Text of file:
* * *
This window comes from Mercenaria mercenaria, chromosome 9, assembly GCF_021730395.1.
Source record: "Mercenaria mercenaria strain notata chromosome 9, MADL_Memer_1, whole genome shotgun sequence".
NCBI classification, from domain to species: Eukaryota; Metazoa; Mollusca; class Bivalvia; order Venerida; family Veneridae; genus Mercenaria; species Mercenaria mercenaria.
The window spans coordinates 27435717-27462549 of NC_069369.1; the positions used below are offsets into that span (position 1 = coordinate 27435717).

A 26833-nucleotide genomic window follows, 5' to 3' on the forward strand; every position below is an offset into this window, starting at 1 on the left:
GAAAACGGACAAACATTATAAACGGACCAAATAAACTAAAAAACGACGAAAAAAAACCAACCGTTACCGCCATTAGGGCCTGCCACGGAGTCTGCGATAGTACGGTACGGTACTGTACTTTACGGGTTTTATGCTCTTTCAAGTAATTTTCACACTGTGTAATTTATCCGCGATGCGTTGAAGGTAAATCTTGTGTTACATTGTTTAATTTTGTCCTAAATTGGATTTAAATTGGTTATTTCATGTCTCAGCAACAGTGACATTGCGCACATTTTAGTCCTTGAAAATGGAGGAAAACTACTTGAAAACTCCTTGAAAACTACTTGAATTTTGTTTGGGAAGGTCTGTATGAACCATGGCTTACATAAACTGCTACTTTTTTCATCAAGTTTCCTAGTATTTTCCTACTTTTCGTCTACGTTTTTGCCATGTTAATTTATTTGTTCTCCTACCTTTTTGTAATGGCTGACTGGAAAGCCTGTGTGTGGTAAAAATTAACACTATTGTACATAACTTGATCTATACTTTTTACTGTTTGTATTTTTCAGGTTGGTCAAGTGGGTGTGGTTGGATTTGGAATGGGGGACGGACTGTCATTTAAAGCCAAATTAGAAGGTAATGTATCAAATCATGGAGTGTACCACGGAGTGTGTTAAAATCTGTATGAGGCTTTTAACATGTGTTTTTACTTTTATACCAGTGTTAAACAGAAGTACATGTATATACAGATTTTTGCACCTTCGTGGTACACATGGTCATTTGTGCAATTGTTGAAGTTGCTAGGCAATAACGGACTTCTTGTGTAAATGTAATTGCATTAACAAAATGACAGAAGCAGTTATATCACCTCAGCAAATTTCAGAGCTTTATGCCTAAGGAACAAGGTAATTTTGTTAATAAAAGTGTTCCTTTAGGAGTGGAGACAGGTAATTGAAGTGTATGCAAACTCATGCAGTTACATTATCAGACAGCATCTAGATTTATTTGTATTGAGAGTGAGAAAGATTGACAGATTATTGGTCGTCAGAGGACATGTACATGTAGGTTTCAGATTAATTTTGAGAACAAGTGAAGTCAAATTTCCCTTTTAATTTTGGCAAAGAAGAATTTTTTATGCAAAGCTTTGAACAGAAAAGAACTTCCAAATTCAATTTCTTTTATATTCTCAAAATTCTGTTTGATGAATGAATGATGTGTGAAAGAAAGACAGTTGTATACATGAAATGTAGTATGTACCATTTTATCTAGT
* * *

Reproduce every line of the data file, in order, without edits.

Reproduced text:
This window comes from Mercenaria mercenaria, chromosome 9, assembly GCF_021730395.1.
Source record: "Mercenaria mercenaria strain notata chromosome 9, MADL_Memer_1, whole genome shotgun sequence".
NCBI classification, from domain to species: Eukaryota; Metazoa; Mollusca; class Bivalvia; order Venerida; family Veneridae; genus Mercenaria; species Mercenaria mercenaria.
The window spans coordinates 27435717-27462549 of NC_069369.1; the positions used below are offsets into that span (position 1 = coordinate 27435717).

A 26833-nucleotide genomic window follows, 5' to 3' on the forward strand; every position below is an offset into this window, starting at 1 on the left:
GAAAACGGACAAACATTATAAACGGACCAAATAAACTAAAAAACGACGAAAAAAAACCAACCGTTACCGCCATTAGGGCCTGCCACGGAGTCTGCGATAGTACGGTACGGTACTGTACTTTACGGGTTTTATGCTCTTTCAAGTAATTTTCACACTGTGTAATTTATCCGCGATGCGTTGAAGGTAAATCTTGTGTTACATTGTTTAATTTTGTCCTAAATTGGATTTAAATTGGTTATTTCATGTCTCAGCAACAGTGACATTGCGCACATTTTAGTCCTTGAAAATGGAGGAAAACTACTTGAAAACTCCTTGAAAACTACTTGAATTTTGTTTGGGAAGGTCTGTATGAACCATGGCTTACATAAACTGCTACTTTTTTCATCAAGTTTCCTAGTATTTTCCTACTTTTCGTCTACGTTTTTGCCATGTTAATTTATTTGTTCTCCTACCTTTTTGTAATGGCTGACTGGAAAGCCTGTGTGTGGTAAAAATTAACACTATTGTACATAACTTGATCTATACTTTTTACTGTTTGTATTTTTCAGGTTGGTCAAGTGGGTGTGGTTGGATTTGGAATGGGGGACGGACTGTCATTTAAAGCCAAATTAGAAGGTAATGTATCAAATCATGGAGTGTACCACGGAGTGTGTTAAAATCTGTATGAGGCTTTTAACATGTGTTTTTACTTTTATACCAGTGTTAAACAGAAGTACATGTATATACAGATTTTTGCACCTTCGTGGTACACATGGTCATTTGTGCAATTGTTGAAGTTGCTAGGCAATAACGGACTTCTTGTGTAAATGTAATTGCATTAACAAAATGACAGAAGCAGTTATATCACCTCAGCAAATTTCAGAGCTTTATGCCTAAGGAACAAGGTAATTTTGTTAATAAAAGTGTTCCTTTAGGAGTGGAGACAGGTAATTGAAGTGTATGCAAACTCATGCAGTTACATTATCAGACAGCATCTAGATTTATTTGTATTGAGAGTGAGAAAGATTGACAGATTATTGGTCGTCAGAGGACATGTACATGTAGGTTTCAGATTAATTTTGAGAACAAGTGAAGTCAAATTTCCCTTTTAATTTTGGCAAAGAAGAATTTTTTATGCAAAGCTTTGAACAGAAAAGAACTTCCAAATTCAATTTCTTTTATATTCTCAAAATTCTGTTTGATGAATGAATGATGTGTGAAAGAAAGACAGTTGTATACATGAAATGTAGTATGTACCATTTTATCTAGT